Fig. 5 compares lipolytic rates among endothermic vertebrates and shows that, except for hypoxia-acclimated rats, sandpipers have the highest capacity to mobilize lipid reserves, even when body size differences are taken into account. Lipolysis proceeds ∼2–3 times more quickly in sandpipers than in resting or exercising rats, even though both species are of similar size. When compared to values for larger mammals, the lipolytic rate of ruff sandpipers is higher by sixfold (rabbit and dog), 15-fold (goat), 18-fold (sheep) and 30-fold (human). Overall, body size effects on metabolic rate can only explain<50% of these large differences [calculated using the classic allometric equation for resting mammals(Schmidt-Nielsen, 1990)]. Lipolytic rate is also one order of magnitude higher in sandpipers than in king penguins (Bernard et al.,2002a; Bernard et al.,2002b; Bernard et al.,2003), the only other avian species measured to date. In addition,it is clear that the values of Ra glycerol reported here lie at the lower end of the range of lipolytic rates achievable by ruff sandpipers for several reasons: (1) migration flights would simply not be possible without activating lipolysis well beyond the rates measured in this study (see next paragraph); (2) the animals used here were not physiologically prepared for migration (Vaillancourt et al., 2005) and they were not acclimated to hypoxia (a treatment known to stimulate lipolytic rate)(McClelland et al., 2001); (3)ruff sandpipers were measured here only 1–5 h after the cessation of feeding whereas all the mammalian species mentioned in Fig. 5 for comparison were fasted for much longer durations (18–24 h); and (4) it has been suggested that incomplete hydrolysis of triacylglycerol may take place in bird adipose tissue (Goodridge and Ball,1965), and significant production of mono- and diacylglycerol in bird adipocytes would make Ra glycerol underestimate true lipolytic rate (a situation that does not exist in mammals)(Brooks et al., 1982). It should also be noted that the highest O2 value reached during shivering only represents <30% of the estimated O2max of ruff sandpipers, a metabolic rate at which high rates of lipid mobilization and oxidation would be expected.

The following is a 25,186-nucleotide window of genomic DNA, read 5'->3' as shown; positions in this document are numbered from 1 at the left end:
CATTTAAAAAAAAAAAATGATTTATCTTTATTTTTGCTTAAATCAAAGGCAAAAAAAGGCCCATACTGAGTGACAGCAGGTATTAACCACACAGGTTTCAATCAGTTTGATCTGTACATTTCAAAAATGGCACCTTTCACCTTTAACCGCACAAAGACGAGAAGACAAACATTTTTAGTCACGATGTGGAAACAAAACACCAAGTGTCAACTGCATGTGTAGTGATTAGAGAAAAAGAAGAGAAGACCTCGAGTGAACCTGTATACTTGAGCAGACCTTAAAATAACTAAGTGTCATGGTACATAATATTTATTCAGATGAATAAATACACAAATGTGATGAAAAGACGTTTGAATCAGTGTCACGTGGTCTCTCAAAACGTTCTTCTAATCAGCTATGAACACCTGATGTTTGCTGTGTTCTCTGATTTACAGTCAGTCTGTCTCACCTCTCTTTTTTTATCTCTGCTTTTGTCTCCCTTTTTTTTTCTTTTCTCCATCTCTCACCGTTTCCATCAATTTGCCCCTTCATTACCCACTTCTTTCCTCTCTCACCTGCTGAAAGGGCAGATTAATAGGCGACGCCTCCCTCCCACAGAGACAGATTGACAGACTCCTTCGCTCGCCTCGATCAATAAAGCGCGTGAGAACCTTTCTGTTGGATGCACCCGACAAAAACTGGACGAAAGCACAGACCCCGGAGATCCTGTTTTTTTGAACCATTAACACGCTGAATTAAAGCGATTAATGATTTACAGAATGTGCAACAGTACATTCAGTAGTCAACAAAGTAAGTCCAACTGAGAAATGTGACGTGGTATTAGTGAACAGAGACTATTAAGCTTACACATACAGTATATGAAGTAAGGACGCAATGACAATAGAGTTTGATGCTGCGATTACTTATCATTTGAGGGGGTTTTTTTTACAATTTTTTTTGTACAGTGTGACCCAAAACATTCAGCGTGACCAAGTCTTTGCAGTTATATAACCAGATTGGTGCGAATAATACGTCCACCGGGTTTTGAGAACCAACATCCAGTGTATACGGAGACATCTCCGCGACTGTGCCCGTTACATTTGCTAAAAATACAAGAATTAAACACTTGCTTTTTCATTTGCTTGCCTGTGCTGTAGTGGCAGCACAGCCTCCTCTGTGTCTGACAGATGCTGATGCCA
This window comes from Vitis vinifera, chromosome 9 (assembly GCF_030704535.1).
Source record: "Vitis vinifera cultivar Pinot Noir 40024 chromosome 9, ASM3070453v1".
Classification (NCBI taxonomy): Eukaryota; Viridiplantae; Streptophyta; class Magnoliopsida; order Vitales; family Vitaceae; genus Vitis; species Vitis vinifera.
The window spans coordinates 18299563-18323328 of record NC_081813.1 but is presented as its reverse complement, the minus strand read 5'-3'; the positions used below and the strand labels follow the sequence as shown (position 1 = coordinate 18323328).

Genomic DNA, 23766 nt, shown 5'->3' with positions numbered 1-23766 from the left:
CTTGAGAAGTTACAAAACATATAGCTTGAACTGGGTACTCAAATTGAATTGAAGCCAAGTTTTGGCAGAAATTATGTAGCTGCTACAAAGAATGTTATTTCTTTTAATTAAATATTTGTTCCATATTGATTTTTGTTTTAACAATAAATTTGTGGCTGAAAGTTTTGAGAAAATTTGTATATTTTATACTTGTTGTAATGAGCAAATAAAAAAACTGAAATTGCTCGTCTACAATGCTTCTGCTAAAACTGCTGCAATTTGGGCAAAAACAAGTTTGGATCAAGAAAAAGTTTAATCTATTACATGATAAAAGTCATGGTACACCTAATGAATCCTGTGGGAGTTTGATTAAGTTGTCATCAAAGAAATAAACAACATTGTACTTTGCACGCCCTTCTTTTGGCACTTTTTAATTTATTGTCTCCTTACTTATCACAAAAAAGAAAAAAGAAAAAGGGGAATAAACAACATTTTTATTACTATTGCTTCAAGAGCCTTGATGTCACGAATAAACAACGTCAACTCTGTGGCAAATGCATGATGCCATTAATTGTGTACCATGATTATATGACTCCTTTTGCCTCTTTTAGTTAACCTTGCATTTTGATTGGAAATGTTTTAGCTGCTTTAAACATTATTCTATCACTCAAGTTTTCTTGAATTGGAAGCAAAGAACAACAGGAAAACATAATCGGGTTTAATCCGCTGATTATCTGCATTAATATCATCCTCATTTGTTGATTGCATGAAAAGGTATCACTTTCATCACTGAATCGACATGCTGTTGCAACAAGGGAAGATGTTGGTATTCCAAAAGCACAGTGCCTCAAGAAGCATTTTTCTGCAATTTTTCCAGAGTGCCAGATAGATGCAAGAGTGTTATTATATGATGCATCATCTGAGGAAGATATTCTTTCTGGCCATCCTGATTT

Using the allometric equation for exercising birds [see Schmidt-Nielsen(Schmidt-Nielsen, 1984), p. 156], we can calculate that a flying sandpiper of 110 g has a metabolic rate of 271 ml O2 kg–1 min–1. Assuming that 84% of the necessary ATP is derived from lipid oxidation (i.e. that the contribution of proteins is maximal at 16%)(Jenni and Jenni-Eiermann,1998) and that re-esterification is nil, this migrant bird would require a Ra glycerol of 133 μmol kg–1min–1 to release enough fatty acids just to support locomotion. This minimal lipolytic rate for flight is already 2.4 times higher than measured here at rest, but this calculated value is still a conservative estimate because lipolysis usually exceeds the needs for oxidation. For example, mammals re-esterify 29–62% of all the fatty acids released during exercise and 57–85% of those released at rest(Kalderon et al., 2000; McClelland et al., 2001; Reidy and Weber, 2002; Vallerand et al., 1999; Weber et al., 1993; Wolfe et al., 1990). Taken together, these results clearly show that migrant birds can reach record rates of lipolysis, well beyond the maximum capacity of the best endurance athletes among mammals.